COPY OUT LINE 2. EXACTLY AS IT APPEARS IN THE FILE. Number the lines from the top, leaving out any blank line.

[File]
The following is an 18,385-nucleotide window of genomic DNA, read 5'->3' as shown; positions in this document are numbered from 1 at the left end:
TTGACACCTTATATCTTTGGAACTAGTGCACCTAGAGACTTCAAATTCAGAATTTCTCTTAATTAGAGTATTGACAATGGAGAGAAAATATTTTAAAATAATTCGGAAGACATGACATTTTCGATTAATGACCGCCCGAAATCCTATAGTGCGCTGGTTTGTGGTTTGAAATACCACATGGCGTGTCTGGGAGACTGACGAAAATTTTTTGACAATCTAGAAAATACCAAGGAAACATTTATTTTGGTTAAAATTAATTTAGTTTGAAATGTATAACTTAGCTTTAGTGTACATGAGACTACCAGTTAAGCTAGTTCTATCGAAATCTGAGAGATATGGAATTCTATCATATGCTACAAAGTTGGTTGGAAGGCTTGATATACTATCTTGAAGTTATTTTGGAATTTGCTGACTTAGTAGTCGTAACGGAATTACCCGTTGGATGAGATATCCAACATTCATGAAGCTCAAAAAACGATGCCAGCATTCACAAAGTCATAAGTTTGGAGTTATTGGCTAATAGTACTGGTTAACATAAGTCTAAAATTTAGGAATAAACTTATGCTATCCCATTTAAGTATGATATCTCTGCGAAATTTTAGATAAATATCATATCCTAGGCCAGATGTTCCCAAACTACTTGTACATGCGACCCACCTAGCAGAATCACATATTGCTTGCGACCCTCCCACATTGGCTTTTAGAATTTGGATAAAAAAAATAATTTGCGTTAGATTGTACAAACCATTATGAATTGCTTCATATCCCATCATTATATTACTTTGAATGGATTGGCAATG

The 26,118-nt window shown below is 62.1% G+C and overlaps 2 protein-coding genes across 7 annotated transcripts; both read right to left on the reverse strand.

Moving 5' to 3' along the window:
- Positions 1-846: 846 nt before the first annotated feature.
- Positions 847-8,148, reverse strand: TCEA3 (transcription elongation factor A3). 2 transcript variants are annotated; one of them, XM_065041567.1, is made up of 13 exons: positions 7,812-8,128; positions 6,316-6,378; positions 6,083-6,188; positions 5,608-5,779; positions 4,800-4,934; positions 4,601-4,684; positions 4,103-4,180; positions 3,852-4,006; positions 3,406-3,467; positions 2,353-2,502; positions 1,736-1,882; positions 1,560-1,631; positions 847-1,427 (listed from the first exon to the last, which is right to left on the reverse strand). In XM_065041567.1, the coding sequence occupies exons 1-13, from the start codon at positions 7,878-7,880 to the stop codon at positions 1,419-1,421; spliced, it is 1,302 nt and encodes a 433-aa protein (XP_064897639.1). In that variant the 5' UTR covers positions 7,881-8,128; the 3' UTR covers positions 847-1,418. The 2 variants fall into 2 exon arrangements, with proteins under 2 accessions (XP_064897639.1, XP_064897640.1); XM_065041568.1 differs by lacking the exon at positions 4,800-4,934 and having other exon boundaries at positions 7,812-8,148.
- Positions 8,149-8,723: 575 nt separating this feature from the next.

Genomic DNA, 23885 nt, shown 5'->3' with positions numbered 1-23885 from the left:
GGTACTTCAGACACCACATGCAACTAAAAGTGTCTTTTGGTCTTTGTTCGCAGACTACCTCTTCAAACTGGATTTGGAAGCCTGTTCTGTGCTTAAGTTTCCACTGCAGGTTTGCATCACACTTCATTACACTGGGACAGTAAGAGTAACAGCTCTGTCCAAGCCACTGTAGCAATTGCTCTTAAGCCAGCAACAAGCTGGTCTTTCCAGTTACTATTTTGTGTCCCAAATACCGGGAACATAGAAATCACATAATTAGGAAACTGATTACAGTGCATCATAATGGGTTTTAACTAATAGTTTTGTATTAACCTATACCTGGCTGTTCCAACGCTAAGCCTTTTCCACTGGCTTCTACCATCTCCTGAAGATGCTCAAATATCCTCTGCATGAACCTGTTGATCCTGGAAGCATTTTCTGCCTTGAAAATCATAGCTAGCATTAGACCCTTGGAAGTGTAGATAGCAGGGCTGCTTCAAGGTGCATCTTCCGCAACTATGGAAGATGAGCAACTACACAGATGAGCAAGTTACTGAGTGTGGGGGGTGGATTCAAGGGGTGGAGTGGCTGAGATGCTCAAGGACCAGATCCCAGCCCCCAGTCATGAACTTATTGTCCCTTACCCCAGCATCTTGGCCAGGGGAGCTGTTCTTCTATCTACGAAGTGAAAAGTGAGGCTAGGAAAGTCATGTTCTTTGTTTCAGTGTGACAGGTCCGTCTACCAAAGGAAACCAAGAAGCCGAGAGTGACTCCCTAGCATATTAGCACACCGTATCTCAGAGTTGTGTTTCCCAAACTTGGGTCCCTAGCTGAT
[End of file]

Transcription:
TTGACACCTTATATCTTTGGAACTAGTGCACCTAGAGACTTCAAATTCAGAATTTCTCTTAATTAGAGTATTGACAATGGAGAGAAAATATTTTAAAATAATTCGGAAGACATGACATTTTCGATTAATGACCGCCCGAAATCCTATAGTGCGCTGGTTTGTGGTTTGAAATACCACATGGCGTGTCTGGGAGACTGACGAAAATTTTTTGACAATCTAGAAAATACCAAGGAAACATTTATTTTGGTTAAAATTAATTTAGTTTGAAATGTATAACTTAGCTTTAGTGTACATGAGACTACCAGTTAAGCTAGTTCTATCGAAATCTGAGAGATATGGAATTCTATCATATGCTACAAAGTTGGTTGGAAGGCTTGATATACTATCTTGAAGTTATTTTGGAATTTGCTGACTTAGTAGTCGTAACGGAATTACCCGTTGGATGAGATATCCAACATTCATGAAGCTCAAAAAACGATGCCAGCATTCACAAAGTCATAAGTTTGGAGTTATTGGCTAATAGTACTGGTTAACATAAGTCTAAAATTTAGGAATAAACTTATGCTATCCCATTTAAGTATGATATCTCTGCGAAATTTTAGATAAATATCATATCCTAGGCCAGATGTTCCCAAACTACTTGTACATGCGACCCACCTAGCAGAATCACATATTGCTTGCGACCCTCCCACATTGGCTTTTAGAATTTGGATAAAAAAAATAATTTGCGTTAGATTGTACAAACCATTATGAATTGCTTCATATCCCATCATTATATTACTTTGAATGGATTGGCAATG